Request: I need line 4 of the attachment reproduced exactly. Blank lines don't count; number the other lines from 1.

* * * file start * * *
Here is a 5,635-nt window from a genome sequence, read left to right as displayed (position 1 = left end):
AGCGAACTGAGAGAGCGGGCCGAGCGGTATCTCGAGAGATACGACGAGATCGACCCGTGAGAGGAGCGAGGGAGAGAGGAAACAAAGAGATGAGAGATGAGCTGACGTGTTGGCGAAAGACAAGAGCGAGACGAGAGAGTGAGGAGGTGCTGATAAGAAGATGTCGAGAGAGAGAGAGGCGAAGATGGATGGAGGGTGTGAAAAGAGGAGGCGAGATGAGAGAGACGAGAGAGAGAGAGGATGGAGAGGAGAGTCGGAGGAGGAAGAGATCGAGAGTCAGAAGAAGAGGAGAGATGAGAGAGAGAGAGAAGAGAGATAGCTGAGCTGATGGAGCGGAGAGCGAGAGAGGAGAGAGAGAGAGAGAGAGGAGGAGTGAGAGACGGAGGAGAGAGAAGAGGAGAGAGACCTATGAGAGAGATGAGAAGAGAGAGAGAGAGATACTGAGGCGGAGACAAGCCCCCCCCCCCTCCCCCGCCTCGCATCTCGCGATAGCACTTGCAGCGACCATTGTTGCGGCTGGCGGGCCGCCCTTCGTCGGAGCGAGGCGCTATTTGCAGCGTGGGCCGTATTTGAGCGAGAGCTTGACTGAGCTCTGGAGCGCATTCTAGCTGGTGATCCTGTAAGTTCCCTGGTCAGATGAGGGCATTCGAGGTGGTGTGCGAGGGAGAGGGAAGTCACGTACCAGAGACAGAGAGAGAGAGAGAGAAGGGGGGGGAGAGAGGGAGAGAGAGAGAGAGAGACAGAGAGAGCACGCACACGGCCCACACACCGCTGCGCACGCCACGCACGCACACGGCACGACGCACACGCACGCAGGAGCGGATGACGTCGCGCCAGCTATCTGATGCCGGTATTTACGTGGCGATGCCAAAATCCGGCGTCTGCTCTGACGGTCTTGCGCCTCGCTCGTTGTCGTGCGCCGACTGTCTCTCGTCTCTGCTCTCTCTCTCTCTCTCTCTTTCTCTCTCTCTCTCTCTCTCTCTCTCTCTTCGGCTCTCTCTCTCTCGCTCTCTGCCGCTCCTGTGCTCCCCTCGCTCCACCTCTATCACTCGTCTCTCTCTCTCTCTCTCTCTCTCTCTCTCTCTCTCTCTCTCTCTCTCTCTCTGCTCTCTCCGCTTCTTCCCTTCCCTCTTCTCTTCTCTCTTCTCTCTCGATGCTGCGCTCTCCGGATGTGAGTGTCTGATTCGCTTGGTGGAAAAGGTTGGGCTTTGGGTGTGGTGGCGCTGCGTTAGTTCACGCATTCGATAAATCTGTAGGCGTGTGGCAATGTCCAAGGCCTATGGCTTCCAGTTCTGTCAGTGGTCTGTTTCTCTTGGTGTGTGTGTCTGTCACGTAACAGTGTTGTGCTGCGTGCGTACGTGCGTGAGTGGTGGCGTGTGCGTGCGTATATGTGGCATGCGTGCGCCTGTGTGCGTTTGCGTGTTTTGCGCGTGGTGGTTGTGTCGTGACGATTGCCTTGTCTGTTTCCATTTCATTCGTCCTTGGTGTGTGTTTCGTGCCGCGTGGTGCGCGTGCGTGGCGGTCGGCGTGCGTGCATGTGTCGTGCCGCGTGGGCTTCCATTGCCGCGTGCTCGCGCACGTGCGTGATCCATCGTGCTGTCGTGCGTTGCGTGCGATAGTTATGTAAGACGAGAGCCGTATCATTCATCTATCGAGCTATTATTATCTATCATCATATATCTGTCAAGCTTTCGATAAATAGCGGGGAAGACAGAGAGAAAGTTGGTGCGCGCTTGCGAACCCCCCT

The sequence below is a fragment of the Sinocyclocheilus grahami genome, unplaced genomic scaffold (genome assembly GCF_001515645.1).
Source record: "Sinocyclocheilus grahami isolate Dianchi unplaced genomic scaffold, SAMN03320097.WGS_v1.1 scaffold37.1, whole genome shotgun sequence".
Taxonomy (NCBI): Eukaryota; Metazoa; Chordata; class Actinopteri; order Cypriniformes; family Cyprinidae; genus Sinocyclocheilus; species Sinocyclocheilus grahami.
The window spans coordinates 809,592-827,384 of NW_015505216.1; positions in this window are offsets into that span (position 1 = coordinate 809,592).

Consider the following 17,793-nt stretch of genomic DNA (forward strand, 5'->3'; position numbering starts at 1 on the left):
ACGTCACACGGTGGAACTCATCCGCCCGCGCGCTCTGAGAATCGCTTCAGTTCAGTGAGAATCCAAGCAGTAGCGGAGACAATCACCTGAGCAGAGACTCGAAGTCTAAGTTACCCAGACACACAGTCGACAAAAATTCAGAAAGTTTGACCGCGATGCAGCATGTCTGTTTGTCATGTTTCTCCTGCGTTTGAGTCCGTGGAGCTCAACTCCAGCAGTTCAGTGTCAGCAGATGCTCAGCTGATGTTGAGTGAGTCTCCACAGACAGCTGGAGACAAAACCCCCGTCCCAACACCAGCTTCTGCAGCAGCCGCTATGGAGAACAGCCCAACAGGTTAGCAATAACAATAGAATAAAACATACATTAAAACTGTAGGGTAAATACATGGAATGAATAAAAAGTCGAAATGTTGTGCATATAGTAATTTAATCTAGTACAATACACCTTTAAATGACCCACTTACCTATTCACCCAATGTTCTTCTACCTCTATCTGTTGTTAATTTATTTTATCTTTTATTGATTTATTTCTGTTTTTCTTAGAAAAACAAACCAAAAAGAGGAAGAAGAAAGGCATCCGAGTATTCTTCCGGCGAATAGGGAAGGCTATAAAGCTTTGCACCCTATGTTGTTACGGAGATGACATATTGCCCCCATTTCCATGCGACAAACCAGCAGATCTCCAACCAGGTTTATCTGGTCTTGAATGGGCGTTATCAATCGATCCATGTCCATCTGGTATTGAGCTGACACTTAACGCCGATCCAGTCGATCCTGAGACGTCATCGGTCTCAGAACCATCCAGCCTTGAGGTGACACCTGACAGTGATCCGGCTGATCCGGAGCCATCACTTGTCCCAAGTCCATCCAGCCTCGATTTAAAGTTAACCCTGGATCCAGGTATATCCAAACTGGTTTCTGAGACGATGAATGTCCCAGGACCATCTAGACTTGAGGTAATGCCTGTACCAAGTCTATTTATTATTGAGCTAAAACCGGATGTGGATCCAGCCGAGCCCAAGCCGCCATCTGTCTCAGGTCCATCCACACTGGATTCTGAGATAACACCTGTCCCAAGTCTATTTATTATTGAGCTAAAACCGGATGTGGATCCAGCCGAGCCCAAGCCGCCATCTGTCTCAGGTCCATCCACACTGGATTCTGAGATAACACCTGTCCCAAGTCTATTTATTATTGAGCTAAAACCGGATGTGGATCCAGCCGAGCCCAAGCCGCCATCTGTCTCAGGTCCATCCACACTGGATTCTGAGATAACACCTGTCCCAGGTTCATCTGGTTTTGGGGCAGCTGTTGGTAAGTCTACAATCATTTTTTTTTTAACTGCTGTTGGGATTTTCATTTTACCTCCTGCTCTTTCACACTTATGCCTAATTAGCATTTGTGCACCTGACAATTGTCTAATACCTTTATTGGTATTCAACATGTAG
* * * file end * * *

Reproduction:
Source record: "Sinocyclocheilus grahami isolate Dianchi unplaced genomic scaffold, SAMN03320097.WGS_v1.1 scaffold37.1, whole genome shotgun sequence".